The React Context API provides a way to pass data through multiple nested levels of components without having to manually pass that data to each level.

React context is one sure way of globally managing your data in your app, and it's a good way to avoid prop drilling.

In this tutorial, we will learn how to use the React context API (useContext hook) to avoid prop drilling.

What is Prop Drilling?

In a traditional React application, data is often shared between components using props. Manually sharing this data can be hectic, especially when shared between multiple nested components. Also, sharing data between two child components can be cumbersome. Hence the need for global state management.

Prop drilling is a situation where data is passed from one component through multiple interdependent components until you get to the component where the data is needed. Here's an illustration of prop drilling to help you understand:


Passing data through multiple components is not a good way of writing clean, reusable, and DRY code.

The React context API is a fast way of avoiding prop drilling and ensuring your data is managed globally without using a huge third-party state management app like Redux and MobX.

What is the React Context API?

React context is a built-in API that uses the useContext hook to share data across components.

Imagine passing the data of an authenticated user from a parent component to a deep nested child component. This will be cumbersome if you need to pass the data through a lot of intermediate components.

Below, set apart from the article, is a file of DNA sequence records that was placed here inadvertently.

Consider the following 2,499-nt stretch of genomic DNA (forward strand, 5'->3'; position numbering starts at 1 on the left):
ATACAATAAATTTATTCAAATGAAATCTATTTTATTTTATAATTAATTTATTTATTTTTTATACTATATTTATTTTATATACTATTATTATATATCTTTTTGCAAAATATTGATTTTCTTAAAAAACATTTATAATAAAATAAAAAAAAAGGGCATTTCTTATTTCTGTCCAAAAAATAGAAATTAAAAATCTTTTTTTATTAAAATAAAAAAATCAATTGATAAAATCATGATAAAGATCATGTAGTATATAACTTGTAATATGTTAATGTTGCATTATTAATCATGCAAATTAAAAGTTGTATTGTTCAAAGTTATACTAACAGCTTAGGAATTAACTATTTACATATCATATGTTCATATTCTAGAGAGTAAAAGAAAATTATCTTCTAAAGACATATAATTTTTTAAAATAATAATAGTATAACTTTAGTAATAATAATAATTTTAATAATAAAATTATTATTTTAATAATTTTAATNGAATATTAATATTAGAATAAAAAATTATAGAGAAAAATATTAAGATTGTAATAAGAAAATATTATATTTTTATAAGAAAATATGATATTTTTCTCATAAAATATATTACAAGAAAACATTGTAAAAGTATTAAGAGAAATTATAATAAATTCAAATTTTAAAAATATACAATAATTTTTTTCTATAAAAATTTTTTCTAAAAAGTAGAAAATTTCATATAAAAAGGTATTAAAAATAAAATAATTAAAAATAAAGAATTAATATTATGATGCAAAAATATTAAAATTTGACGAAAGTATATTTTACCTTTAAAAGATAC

A better approach to doing this is using React context to handle the data.  

How to Use the React Context API

How to create context

useContext is a built-in hook in React. You can start using the context API by importing the createContext function from React like this:

Import {createContext} from ‘react’;
const AuthContext = createContext();

Here, we initialized our context and named it AuthContext. The next step is to provide the context.

How to provide the context to the components that need it

The context API uses a provider to pass data to its child components. You will have to wrap all components with a provider component.

<AuthContext.Provider value={...}>

The Provider component has a value prop as seen above. The value of the context can either be updated or set using the value prop. In our case, we will be setting the value prop to the name of our authenticated user.

import React from ‘react’;

function App() {

	const username = “John Doe”
        <AuthContext.Provider value={username}>

export default App;

Hooray! All components inside this App component will have access to the username data. Next, let's see how to use the context.

How to consume the context

We can consume the context by using the useContext hook. Without passing data through nested components, you can access your context in any component you want. Here’s how.

import { useContext } from ‘react’;

const Profile = () => {

	const value = useContext(AuthContext);
	return (

export default Profile


Apart from solving the problem of prop drilling, you can also use React context for theme configuration, global state management and more.

Note that the React context API is not a replacement for a global state management tool like Redux and MobX. You can read more about React Context here.

I hope you enjoyed this tutorial.

Happy coding!